Metrics Of Genetic Relatedness In Applications Of Human Genomics
Measuring genetic relatedness is fundamental to many applications of human genomics. Genetic relatedness can be defined in several different ways ranging from global, genome-wide estimations to confined, locus-specific measurements. Local relatedness is often represented as identity-by-descent (IBD), but IBD is an approximation of time to most recent common ancestor (TMRCA), and using TMRCA directly has the potential to be a more informative metric. Applications using metrics of genetic relatedness in human genomics include diverse topics as inbreeding and relatedness measurements, population structure, demographic history, effective population size estimates, haplotype phasing, genome-wide association studies, natural selection inference, and many others. In this dissertation, I will describe three projects using metrics of human relatedness in three different applications. I will first give a general overview of the definition and use of metrics of genetics relatedness and set the context in applications in the field of human genomics. I will then describe a project using IBD to look at population substructure among a sample of Qatari individuals. In the subsequent two chapters I will move on to using TMRCA to develop more general methods of natural selection inference and association mapping. The last two chapters provide evidence that TMRCA provides a more informative and unifying metric than IBD for two different applications in human genomics. IBD was a metric of choice because of necessity. However, with the production of high coverage whole-genome sequences and advancement of computational methodology, using TMRCA as a metric of genetic relatedness is now feasible, providing an avenue to further biological insights via this more informative metric.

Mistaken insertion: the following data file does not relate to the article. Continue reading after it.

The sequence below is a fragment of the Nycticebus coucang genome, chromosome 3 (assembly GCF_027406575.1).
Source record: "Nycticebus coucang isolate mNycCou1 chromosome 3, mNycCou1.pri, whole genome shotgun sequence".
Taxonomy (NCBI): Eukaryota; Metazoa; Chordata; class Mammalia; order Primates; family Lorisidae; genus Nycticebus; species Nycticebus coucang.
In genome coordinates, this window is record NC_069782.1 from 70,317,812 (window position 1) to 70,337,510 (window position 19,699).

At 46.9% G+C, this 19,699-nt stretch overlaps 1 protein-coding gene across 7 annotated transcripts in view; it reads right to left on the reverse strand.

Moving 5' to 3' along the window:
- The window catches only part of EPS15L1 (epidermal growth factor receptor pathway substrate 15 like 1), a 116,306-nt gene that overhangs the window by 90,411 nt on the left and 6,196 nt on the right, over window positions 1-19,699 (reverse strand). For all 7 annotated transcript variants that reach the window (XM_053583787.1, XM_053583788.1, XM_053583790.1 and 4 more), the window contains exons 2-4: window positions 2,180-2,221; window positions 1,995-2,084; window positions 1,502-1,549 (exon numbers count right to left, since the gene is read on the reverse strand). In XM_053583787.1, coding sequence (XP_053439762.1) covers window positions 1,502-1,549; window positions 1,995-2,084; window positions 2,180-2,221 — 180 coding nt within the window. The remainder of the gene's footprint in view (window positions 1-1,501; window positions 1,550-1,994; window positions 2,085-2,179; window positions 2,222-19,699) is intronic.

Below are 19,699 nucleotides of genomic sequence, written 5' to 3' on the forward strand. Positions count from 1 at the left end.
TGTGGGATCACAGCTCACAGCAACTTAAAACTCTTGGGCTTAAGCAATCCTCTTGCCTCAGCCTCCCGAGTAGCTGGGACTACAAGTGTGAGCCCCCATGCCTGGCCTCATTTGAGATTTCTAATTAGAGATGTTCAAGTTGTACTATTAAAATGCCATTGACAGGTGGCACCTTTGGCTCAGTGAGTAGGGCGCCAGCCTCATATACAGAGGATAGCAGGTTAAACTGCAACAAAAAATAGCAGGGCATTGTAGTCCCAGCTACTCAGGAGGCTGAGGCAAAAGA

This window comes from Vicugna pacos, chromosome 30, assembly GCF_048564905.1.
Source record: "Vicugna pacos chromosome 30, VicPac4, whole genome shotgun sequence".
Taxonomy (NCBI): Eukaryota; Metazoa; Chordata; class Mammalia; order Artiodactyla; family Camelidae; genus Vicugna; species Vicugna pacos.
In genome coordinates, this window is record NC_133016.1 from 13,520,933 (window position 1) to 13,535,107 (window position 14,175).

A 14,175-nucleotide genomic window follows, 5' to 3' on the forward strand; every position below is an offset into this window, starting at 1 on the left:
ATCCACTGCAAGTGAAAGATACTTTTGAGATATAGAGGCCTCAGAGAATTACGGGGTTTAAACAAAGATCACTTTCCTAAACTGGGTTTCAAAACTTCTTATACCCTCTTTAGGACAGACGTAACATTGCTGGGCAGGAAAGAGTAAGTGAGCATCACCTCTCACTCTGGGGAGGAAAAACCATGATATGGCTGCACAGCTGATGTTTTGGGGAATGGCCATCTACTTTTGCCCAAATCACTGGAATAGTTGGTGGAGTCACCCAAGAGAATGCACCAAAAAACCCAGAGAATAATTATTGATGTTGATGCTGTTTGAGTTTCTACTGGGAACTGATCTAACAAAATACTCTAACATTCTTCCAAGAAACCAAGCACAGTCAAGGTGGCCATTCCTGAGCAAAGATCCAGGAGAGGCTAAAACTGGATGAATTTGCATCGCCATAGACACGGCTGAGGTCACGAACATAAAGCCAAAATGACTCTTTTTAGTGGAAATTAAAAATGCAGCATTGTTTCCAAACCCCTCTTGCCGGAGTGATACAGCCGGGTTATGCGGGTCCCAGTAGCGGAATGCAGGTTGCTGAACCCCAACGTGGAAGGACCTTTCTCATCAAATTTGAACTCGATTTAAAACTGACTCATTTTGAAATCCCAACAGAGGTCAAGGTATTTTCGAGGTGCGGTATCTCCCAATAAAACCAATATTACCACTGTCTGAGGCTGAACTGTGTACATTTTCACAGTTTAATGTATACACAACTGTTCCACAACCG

Time to most recent common ancestor; Natural Selection; Genome-wide association studies
Keinan, Alon; Mezey, Jason G.; Siepel, Adam Charles
Ph. D., Computational Biology
Doctor of Philosophy
dissertation or thesis